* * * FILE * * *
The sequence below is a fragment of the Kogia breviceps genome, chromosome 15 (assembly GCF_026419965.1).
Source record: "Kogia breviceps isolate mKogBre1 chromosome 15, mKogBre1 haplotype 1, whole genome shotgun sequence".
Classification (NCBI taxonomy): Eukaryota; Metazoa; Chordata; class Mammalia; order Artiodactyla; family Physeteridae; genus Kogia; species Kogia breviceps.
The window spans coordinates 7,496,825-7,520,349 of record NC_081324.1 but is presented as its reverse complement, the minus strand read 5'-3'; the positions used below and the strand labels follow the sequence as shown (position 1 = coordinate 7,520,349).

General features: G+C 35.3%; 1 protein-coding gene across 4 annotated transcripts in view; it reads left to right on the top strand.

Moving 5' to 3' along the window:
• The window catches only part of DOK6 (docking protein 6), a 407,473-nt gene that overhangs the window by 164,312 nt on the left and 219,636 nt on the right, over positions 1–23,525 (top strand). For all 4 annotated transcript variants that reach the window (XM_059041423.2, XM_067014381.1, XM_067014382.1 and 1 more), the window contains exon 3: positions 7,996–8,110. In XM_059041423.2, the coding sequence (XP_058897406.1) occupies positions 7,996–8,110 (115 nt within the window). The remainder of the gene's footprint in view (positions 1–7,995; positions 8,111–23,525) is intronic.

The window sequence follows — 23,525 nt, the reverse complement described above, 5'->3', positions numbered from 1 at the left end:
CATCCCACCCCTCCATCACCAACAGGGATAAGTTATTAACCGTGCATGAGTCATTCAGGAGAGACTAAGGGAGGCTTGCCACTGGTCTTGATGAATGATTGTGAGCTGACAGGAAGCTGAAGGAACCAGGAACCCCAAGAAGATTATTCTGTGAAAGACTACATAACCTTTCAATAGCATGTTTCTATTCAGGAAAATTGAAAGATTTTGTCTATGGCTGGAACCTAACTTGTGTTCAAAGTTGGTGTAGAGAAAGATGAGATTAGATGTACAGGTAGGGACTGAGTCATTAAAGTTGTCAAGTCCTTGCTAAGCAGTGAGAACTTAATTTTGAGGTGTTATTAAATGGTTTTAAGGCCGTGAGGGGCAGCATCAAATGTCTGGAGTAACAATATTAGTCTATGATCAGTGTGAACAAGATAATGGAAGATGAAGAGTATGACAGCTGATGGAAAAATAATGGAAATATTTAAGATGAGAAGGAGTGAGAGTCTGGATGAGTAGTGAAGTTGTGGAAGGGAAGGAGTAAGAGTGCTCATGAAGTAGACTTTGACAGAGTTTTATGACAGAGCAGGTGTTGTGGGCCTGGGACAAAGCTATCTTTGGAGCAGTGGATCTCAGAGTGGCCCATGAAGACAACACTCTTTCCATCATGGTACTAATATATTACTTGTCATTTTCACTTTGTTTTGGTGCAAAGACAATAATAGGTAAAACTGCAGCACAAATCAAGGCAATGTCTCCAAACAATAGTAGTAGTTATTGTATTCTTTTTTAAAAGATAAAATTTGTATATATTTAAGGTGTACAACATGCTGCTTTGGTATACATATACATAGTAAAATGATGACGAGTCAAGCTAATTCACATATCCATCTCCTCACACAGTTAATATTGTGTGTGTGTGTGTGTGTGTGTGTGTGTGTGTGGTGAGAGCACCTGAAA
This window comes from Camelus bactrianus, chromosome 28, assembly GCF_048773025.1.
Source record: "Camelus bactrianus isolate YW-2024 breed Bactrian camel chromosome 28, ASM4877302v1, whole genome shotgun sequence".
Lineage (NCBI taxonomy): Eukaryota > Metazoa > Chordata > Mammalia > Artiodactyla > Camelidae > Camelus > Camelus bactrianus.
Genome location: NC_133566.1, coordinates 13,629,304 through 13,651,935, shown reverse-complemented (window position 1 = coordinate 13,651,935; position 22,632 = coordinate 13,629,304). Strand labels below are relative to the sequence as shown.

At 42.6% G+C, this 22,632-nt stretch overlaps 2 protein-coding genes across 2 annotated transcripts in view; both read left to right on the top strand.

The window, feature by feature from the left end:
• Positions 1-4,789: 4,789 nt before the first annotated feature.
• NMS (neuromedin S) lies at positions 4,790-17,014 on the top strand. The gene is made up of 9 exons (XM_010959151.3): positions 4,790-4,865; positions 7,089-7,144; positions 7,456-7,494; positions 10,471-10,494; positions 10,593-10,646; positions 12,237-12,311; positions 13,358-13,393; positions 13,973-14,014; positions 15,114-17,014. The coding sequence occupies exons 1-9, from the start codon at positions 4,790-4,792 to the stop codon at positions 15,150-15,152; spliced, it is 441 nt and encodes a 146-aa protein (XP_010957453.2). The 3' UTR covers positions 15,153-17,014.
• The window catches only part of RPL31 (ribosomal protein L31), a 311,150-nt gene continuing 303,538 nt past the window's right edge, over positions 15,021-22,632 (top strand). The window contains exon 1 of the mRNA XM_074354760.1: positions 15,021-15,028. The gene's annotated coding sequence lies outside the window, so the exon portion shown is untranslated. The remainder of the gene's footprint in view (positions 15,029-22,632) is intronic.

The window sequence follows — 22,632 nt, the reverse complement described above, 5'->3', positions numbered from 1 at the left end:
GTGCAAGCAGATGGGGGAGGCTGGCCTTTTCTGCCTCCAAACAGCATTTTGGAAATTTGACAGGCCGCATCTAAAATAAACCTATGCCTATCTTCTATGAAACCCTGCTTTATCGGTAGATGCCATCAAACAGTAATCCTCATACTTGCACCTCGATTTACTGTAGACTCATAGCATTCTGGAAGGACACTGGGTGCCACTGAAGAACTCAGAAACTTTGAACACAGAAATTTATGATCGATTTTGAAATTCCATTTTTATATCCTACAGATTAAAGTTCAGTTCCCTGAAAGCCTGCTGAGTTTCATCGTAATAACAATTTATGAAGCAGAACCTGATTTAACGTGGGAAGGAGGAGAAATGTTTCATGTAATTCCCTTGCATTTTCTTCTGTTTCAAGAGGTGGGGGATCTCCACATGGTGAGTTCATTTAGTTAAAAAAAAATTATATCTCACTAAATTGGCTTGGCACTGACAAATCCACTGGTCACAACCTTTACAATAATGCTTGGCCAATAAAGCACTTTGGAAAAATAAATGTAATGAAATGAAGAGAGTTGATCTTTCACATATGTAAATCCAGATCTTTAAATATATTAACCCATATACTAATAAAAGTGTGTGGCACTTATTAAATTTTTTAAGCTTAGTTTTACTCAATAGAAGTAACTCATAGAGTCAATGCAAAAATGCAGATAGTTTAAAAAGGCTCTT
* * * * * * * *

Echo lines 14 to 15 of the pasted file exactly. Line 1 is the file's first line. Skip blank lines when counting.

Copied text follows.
At 42.6% G+C, this 22,632-nt stretch overlaps 2 protein-coding genes across 2 annotated transcripts in view; both read left to right on the top strand.

The window, feature by feature from the left end: